Tanzwoche-Mittersill_2This is for the curious, for the adventurous, for dance lovers, and musicians of Middle Eastern music. Driving rhythms, yearning melodies, the refinement of courtly classical as well as the earthy complexity of the Egyptian ‘Blues’, it is all in this unusual performance showing the rich but rarely seen diversity of Raqs Sharqi.  

In the improvisational magical moment does the musician inspire the dancer or is it the other way around?

Tickets £7, Cons. £5 from Trading Post, 26 Kendrick Street, Stroud, GL5 1AQ Tel 01453 759116

or from Liza (click contact)

WORKSHOP WITH LIVE MUSIC

Be danced by the inspiring music and percussion of Tim Garside. A rare and wonderful treat.  

All levels are welcome.

Saturday 24 October 2015  1.00 – 6.00pm

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 garsaaidi.com

The Courtyard Clinic Studio 

(Beautiful warm studio with mirror!)

The Old Post Office, Parsonage Street, 

Dursley, Glos. GL11 4DR 

(The studio is at the back of the small car park

opposite the Cafe and next to the church. ) 

Cost:   £45  (Conc £40)

PLEASE contact ME FOR BOOKING AND FURTHER INFORMATION

Italian workshop Feb 2015

 

LW dances Baladi

The Inner Dance of Raqs Sharqi – A Fresh Look at Baladi

This year many of the courses and workshops in Gloucestershire UK, Germany and Italy will focus on having a fresh and in depth look at Baladi.  

We need poise, ease and clarity of technique in order to facilitate the full emotional spectrum which characterises Baladi, that dance which flourished in the small, crowded, smokey cafes of the Egyptian conurbations during the first half of the twentieth century.

We will explore this beautiful dance from an ‘Inner’ perspective. The movements of Raqs Sharqi, to have that quality of ease, need to come from our inner physical core, our inner middle upper spine, and not merely from arms, hips and shoulders. More importantly, I call it ‘Inner’ because instead of overemphasising  technique (which leaves the audience distanced and vaguely unsatisfied) we dance the wholeness of who we are. We offer our authentic sensuality, in the real meaning of the word.  This means to be present in the feeling of the movements and not just to do them.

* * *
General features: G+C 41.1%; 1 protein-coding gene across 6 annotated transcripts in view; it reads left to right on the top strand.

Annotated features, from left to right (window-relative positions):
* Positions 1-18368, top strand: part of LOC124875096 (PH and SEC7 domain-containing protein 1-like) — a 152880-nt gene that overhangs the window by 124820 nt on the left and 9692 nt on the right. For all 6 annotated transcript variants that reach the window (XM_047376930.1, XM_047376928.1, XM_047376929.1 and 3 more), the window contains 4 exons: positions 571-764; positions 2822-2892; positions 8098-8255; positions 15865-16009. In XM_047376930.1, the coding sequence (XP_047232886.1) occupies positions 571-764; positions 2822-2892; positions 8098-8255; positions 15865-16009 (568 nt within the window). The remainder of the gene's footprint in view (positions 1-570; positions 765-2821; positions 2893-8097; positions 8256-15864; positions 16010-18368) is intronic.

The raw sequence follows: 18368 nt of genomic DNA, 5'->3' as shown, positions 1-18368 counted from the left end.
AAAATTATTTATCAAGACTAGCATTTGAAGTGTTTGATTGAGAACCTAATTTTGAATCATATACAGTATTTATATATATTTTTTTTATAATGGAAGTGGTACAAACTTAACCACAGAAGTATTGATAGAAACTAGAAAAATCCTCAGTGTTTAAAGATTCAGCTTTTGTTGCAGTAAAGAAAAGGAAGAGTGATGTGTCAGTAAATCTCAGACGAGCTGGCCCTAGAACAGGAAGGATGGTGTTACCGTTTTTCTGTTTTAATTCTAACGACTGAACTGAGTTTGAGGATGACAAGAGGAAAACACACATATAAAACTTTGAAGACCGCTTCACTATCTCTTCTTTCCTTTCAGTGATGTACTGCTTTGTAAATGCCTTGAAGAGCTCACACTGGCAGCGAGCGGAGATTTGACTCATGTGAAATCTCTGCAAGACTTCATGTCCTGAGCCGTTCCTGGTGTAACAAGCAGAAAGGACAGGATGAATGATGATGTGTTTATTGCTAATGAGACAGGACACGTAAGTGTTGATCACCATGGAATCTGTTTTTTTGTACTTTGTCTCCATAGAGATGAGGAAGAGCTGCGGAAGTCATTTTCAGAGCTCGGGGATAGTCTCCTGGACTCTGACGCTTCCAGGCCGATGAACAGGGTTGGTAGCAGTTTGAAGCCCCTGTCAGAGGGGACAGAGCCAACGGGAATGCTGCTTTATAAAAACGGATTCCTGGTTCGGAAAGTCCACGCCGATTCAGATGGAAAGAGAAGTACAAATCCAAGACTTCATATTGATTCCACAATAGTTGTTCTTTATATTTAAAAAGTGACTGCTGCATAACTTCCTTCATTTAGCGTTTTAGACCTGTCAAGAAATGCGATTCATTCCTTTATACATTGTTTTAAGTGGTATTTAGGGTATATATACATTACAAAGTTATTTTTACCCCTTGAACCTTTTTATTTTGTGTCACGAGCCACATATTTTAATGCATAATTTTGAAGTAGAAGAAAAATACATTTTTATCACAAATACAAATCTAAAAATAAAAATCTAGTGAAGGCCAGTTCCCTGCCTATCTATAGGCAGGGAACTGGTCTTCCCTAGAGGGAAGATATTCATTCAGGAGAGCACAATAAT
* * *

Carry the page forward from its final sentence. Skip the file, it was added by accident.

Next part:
If we as dancers do the movements we show our expertise.  If however, in a very simple way, we  stay with the physical feeling of those movements, we access a well of empty, peaceful, happiness.  This is the source of creativity, and combined with our love of its music, it is this creativity that improvisational Baladi asks of us.  It is a surprise, an adventure, –  suitable for all dancers whatever their experience!

Egyptian Dancing with the Stick Workshop

Saturday 6th December 2014 1.00 – 6.00pm

The Courtyard Clinic Studio (Beautiful warm studio with mirror!)
The Old Post Office, Parsonage Street,
Dursley, Glocestershire. GL11 4DR
(Opposite The Courtyard Cafe and next to the church. The studio is at the back of the small car park)

The workshop is general level. The work on grounding and poise makes this workshop very suitable for beginners. The more experienced will expand their repertoire, find inspiration and deepen their understanding.

Cost: £35 (newcomers 3 hours with break £17)
Please book as soon as you can. 

Erna Froehlich and I returned inspired from our October Dance Week in the Austrian Alps near Mittersill. We had celebrated 20 years of our residential dance intensive in the same cosy farm house with its beautiful dance room looking out towards the glittering white mountain peaks.

Our focus for the week was ‘Stick Dancing’. Erna and I purposefully left this term unqualified to allow for freedom and discovery, not only for students but for Erna and myself.
The fruits of those days were unexpected and inspirational, and they are what I would like to share with you at the workshop.

At first I was disheartened because we did not have enough natural wooden walking sticks for such a large group. The only solution was to use the hooked golden ‘cabaret’ canes which I have never really liked. It was those golden canes however which instigated our journey of discovery and became our inspiration.

I have not yet managed to get a supply of these golden canes, and therefore for this workshop please bring one if you own or can get hold of one. Don’t worry if you don’t or can’t. I will bring plenty of ordinary canes for us to dance with.